Unique to Wise, our curriculum emphasizes Hebrew as a modern language aligning with studies that prove becoming bilingual has a positive effect on students’ intellectual growth in all subject areas. Students are immersed in the beauty, tradition and sophistication of the language, while learning to speak, read and write with natural fluency.
Designed for Jewish students in the Diaspora, our program will always feel relevant to children’s lives and cultural backgrounds. Hebrew is introduced in a nurturing, creative environment fostering basic skills through fun and engaging activities. As fluency increases, students experience hands-on projects to gain a deeper foundation. In upper grades, our program expands communication skills building on listening, speaking, reading and writing proficiency.
“I studied Hebrew as a kid but can’t speak a word and remember almost nothing, but ever since my daughter stared Hebrew Immersion she has been coming home with Hebrew words and now even calls me Ima. As she acts out the words or translates them for me she is teaching me little by little and slowly what I learned as a kid is coming back.”
“I understand and speak Hebrew pretty well, so I was pleasantly surprised the other day when my son came home and taught me a Hebrew word I didn’t know! He learns new words every day, and I now learn from him.”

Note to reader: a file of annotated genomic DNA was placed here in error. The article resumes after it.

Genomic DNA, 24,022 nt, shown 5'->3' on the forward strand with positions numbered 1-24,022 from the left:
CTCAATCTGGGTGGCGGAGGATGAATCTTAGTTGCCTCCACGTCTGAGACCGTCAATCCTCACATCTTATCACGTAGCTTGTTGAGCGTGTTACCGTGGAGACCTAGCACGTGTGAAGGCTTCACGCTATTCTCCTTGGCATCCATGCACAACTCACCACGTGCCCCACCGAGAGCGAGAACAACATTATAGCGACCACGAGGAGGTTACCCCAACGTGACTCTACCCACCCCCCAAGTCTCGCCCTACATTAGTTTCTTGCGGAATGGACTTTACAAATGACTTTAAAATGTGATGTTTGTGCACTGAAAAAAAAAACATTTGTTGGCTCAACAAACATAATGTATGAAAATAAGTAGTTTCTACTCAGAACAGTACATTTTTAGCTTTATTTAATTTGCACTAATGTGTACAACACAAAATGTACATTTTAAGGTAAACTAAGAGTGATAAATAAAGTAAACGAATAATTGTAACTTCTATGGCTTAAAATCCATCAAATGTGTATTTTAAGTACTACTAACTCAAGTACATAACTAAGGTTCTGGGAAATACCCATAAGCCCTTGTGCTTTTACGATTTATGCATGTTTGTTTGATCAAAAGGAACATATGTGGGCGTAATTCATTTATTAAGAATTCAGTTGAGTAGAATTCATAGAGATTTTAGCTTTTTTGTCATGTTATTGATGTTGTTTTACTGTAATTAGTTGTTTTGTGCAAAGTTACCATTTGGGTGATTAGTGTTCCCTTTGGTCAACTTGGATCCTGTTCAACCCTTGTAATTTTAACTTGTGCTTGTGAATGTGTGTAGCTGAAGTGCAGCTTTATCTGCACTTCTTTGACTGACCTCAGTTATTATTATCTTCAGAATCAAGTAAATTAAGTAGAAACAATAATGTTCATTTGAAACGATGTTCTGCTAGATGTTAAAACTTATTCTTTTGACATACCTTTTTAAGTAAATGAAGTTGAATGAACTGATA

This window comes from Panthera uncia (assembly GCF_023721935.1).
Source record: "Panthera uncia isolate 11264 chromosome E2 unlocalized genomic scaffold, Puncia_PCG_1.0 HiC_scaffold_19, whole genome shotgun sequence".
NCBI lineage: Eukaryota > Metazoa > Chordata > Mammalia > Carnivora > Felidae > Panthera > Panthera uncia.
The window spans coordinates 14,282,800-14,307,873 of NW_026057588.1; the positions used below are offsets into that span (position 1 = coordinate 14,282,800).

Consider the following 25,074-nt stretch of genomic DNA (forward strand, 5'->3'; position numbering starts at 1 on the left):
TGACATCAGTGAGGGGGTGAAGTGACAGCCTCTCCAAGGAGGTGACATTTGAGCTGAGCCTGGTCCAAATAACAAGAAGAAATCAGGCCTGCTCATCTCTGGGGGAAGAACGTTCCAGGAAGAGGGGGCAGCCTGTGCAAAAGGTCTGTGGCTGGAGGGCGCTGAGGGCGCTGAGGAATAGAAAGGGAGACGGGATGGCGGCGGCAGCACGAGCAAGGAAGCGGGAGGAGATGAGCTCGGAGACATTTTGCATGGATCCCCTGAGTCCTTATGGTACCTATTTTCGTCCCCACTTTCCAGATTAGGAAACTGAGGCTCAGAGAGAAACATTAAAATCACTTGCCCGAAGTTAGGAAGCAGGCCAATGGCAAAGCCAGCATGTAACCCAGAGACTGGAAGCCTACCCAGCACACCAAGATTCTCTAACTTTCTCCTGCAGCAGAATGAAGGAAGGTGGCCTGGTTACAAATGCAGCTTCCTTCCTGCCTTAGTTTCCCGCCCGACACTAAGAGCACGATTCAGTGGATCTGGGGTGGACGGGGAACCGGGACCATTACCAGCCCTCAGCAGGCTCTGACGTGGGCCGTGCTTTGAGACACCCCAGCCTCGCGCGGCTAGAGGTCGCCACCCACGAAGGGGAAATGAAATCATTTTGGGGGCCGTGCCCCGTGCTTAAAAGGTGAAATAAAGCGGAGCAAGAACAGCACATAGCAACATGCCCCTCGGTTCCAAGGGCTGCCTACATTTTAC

“Olivia pointed to her shirt and said par-par. My husband and I thought it was another of her many made-up words until she said it again and I realized she was wearing a butterfly shirt. It occurred to me to look up the Hebrew word for butterfly and sure enough, it’s par-par. A few weeks later, while walking on a grassy area, she picked up a giant leaf and declared, in a deep voice, that it was gadol. A moment later, she picked up a tiny leaf and, in a high pitched voice, declared it was katan. Both of these instances were quite early on in the program.”
“Whenever we pass people in the mall or anywhere that are speaking Hebrew, she [Lielle] eavesdrops! She says, ‘Mommy, they are talking Hebrew.’ So she recognizes it out of context.”